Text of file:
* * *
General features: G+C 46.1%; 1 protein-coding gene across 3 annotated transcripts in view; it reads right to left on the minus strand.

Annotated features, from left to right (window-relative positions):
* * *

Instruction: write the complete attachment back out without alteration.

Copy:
General features: G+C 46.1%; 1 protein-coding gene across 3 annotated transcripts in view; it reads right to left on the minus strand.

Annotated features, from left to right (window-relative positions):